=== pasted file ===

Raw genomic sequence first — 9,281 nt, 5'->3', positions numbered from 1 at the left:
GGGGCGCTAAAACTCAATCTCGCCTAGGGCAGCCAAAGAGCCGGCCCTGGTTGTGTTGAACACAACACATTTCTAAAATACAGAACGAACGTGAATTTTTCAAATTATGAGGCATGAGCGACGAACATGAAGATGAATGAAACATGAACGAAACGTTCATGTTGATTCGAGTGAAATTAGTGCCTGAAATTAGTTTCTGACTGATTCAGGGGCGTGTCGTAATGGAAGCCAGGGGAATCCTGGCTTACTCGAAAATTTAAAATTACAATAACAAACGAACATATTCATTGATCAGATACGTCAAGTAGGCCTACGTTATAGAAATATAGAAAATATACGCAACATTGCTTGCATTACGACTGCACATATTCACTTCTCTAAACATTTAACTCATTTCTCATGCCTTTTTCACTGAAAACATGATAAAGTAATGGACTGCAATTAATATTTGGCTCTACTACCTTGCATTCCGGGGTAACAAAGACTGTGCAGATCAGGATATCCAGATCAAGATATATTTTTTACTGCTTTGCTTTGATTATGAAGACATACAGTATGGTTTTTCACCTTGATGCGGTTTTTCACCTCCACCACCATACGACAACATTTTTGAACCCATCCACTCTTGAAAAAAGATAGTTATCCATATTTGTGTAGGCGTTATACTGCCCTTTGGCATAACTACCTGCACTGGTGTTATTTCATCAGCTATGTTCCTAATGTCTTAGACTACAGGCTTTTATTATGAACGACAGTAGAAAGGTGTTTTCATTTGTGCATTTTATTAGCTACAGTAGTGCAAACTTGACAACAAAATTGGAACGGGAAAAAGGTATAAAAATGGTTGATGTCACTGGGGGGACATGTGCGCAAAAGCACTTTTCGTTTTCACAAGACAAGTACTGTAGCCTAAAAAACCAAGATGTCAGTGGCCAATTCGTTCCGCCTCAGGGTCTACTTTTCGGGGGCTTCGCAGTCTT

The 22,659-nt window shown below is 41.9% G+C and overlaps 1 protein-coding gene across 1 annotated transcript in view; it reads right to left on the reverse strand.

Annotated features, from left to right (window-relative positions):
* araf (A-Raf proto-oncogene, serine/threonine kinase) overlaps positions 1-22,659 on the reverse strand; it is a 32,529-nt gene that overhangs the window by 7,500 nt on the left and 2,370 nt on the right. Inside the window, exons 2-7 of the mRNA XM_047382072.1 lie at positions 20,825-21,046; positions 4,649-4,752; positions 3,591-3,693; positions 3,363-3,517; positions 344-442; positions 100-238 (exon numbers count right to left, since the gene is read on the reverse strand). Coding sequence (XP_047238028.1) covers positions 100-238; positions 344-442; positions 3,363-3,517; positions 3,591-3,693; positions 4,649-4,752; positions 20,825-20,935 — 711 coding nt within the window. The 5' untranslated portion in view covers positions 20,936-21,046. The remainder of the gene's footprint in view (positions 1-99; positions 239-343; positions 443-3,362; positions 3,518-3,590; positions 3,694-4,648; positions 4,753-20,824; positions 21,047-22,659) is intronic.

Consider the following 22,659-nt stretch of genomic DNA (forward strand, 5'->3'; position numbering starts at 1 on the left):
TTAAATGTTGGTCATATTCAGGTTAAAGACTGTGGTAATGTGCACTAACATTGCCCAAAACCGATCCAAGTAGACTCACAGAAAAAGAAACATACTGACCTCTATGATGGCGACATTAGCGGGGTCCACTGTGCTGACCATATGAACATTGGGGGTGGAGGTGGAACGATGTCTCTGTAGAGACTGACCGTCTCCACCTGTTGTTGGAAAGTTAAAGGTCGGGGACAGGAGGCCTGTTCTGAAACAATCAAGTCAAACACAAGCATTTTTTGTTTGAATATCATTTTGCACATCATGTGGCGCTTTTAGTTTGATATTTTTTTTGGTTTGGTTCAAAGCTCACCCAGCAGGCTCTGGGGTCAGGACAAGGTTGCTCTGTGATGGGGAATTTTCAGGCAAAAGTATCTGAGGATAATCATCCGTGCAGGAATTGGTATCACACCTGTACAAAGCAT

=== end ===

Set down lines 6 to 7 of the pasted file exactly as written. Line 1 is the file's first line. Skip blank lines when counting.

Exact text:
Consider the following 22,659-nt stretch of genomic DNA (forward strand, 5'->3'; position numbering starts at 1 on the left):
TTAAATGTTGGTCATATTCAGGTTAAAGACTGTGGTAATGTGCACTAACATTGCCCAAAACCGATCCAAGTAGACTCACAGAAAAAGAAACATACTGACCTCTATGATGGCGACATTAGCGGGGTCCACTGTGCTGACCATATGAACATTGGGGGTGGAGGTGGAACGATGTCTCTGTAGAGACTGACCGTCTCCACCTGTTGTTGGAAAGTTAAAGGTCGGGGACAGGAGGCCTGTTCTGAAACAATCAAGTCAAACACAAGCATTTTTTGTTTGAATATCATTTTGCACATCATGTGGCGCTTTTAGTTTGATATTTTTTTTGGTTTGGTTCAAAGCTCACCCAGCAGGCTCTGGGGTCAGGACAAGGTTGCTCTGTGATGGGGAATTTTCAGGCAAAAGTATCTGAGGATAATCATCCGTGCAGGAATTGGTATCACACCTGTACAAAGCAT